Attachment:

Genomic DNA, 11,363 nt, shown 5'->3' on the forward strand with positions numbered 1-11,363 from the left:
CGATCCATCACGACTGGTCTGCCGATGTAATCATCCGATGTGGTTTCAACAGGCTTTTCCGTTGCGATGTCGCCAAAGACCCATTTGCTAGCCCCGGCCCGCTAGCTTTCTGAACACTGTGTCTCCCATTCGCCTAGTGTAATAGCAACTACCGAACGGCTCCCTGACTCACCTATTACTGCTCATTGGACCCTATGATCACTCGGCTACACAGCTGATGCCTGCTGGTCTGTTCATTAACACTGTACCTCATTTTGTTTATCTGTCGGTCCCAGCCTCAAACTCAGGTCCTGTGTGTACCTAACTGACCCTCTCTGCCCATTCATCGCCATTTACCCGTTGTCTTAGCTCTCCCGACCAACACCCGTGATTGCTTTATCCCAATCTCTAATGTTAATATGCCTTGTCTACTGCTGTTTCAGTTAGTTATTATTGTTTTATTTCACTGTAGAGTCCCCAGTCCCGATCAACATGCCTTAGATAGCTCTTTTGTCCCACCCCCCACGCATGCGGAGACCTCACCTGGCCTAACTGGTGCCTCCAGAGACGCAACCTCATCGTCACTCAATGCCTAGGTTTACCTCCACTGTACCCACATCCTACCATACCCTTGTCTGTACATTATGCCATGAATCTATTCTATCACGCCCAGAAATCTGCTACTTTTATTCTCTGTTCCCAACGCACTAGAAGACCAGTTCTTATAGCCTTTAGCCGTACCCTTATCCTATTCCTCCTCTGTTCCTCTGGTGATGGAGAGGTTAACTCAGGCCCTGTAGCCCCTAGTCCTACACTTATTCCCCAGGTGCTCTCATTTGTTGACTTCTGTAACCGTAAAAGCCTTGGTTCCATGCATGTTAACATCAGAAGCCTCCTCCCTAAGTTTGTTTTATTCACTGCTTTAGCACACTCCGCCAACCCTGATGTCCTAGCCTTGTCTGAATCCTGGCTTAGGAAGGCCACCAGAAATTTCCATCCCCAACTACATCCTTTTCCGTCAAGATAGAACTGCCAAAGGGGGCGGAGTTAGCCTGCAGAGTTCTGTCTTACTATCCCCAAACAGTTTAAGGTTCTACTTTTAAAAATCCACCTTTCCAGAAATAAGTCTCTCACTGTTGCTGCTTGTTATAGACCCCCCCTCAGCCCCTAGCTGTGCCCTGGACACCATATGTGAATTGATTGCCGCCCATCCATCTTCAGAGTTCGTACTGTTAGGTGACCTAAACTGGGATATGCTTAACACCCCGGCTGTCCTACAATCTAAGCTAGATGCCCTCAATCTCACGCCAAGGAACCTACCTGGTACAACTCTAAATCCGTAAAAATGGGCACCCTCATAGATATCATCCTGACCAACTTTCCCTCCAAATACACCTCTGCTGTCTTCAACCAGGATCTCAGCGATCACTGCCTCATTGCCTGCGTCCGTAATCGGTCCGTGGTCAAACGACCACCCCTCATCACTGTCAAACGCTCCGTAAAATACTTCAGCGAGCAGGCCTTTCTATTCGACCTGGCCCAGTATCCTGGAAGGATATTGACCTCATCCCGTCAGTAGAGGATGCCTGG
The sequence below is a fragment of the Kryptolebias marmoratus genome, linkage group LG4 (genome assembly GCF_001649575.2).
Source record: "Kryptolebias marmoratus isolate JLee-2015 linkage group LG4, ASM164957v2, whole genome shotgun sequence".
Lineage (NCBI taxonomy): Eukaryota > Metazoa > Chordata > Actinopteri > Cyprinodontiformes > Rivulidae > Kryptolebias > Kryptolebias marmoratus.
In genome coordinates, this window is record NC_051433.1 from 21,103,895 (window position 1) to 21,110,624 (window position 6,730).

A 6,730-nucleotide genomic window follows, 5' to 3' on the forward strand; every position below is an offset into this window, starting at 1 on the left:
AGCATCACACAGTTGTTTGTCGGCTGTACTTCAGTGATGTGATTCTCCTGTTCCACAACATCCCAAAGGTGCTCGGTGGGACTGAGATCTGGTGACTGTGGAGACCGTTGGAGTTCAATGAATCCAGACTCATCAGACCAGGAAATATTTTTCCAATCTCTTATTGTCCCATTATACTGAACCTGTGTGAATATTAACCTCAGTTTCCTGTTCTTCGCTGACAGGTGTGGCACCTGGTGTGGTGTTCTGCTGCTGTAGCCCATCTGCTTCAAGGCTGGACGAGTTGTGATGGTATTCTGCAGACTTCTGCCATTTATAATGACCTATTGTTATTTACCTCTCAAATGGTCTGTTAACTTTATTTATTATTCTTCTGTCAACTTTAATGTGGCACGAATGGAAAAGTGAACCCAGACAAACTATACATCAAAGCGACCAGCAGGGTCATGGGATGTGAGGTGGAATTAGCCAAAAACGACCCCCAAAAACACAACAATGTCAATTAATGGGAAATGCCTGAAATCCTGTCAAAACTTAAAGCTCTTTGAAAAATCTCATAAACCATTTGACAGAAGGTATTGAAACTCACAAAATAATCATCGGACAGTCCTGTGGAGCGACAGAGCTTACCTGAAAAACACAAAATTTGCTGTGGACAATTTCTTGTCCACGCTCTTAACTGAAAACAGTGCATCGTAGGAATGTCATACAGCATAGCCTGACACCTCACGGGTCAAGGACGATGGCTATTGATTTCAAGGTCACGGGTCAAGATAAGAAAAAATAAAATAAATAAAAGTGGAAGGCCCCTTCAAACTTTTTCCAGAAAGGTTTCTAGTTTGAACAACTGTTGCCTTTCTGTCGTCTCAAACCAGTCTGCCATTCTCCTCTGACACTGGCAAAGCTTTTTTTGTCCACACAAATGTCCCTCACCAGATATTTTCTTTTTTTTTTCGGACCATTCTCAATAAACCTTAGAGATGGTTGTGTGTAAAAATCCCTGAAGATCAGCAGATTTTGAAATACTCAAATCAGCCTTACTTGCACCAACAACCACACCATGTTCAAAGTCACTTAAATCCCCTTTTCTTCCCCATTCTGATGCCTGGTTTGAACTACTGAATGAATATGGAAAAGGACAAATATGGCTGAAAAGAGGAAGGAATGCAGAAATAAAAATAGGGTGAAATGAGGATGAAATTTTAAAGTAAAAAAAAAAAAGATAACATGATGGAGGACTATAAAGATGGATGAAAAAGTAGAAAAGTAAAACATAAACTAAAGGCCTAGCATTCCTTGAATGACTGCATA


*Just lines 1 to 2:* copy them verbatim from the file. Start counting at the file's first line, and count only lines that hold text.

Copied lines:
Genomic DNA, 11,363 nt, shown 5'->3' on the forward strand with positions numbered 1-11,363 from the left:
CGATCCATCACGACTGGTCTGCCGATGTAATCATCCGATGTGGTTTCAACAGGCTTTTCCGTTGCGATGTCGCCAAAGACCCATTTGCTAGCCCCGGCCCGCTAGCTTTCTGAACACTGTGTCTCCCATTCGCCTAGTGTAATAGCAACTACCGAACGGCTCCCTGACTCACCTATTACTGCTCATTGGACCCTATGATCACTCGGCTACACAGCTGATGCCTGCTGGTCTGTTCATTAACACTGTACCTCATTTTGTTTATCTGTCGGTCCCAGCCTCAAACTCAGGTCCTGTGTGTACCTAACTGACCCTCTCTGCCCATTCATCGCCATTTACCCGTTGTCTTAGCTCTCCCGACCAACACCCGTGATTGCTTTATCCCAATCTCTAATGTTAATATGCCTTGTCTACTGCTGTTTCAGTTAGTTATTATTGTTTTATTTCACTGTAGAGTCCCCAGTCCCGATCAACATGCCTTAGATAGCTCTTTTGTCCCACCCCCCACGCATGCGGAGACCTCACCTGGCCTAACTGGTGCCTCCAGAGACGCAACCTCATCGTCACTCAATGCCTAGGTTTACCTCCACTGTACCCACATCCTACCATACCCTTGTCTGTACATTATGCCATGAATCTATTCTATCACGCCCAGAAATCTGCTACTTTTATTCTCTGTTCCCAACGCACTAGAAGACCAGTTCTTATAGCCTTTAGCCGTACCCTTATCCTATTCCTCCTCTGTTCCTCTGGTGATGGAGAGGTTAACTCAGGCCCTGTAGCCCCTAGTCCTACACTTATTCCCCAGGTGCTCTCATTTGTTGACTTCTGTAACCGTAAAAGCCTTGGTTCCATGCATGTTAACATCAGAAGCCTCCTCCCTAAGTTTGTTTTATTCACTGCTTTAGCACACTCCGCCAACCCTGATGTCCTAGCCTTGTCTGAATCCTGGCTTAGGAAGGCCACCAGAAATTTCCATCCCCAACTACATCCTTTTCCGTCAAGATAGAACTGCCAAAGGGGGCGGAGTTAGCCTGCAGAGTTCTGTCTTACTATCCCCAAACAGTTTAAGGTTCTACTTTTAAAAATCCACCTTTCCAGAAATAAGTCTCTCACTGTTGCTGCTTGTTATAGACCCCCCCTCAGCCCCTAGCTGTGCCCTGGACACCATATGTGAATTGATTGCCGCCCATCCATCTTCAGAGTTCGTACTGTTAGGTGACCTAAACTGGGATATGCTTAACACCCCGGCTGTCCTACAATCTAAGCTAGATGCCCTCAATCTCACGCCAAGGAACCTACCTGGTACAACTCTAAATCCGTAAAAATGGGCACCCTCATAGATATCATCCTGACCAACTTTCCCTCCAAATACACCTCTGCTGTCTTCAACCAGGATCTCAGCGATCACTGCCTCATTGCCTGCGTCCGTAATCGGTCCGTGGTCAAACGACCACCCCTCATCACTGTCAAACGCTCCGTAAAATACTTCAGCGAGCAGGCCTTTCTATTCGACCTGGCCCAGTATCCTGGAAGGATATTGACCTCATCCCGTCAGTAGAGGATGCCTGG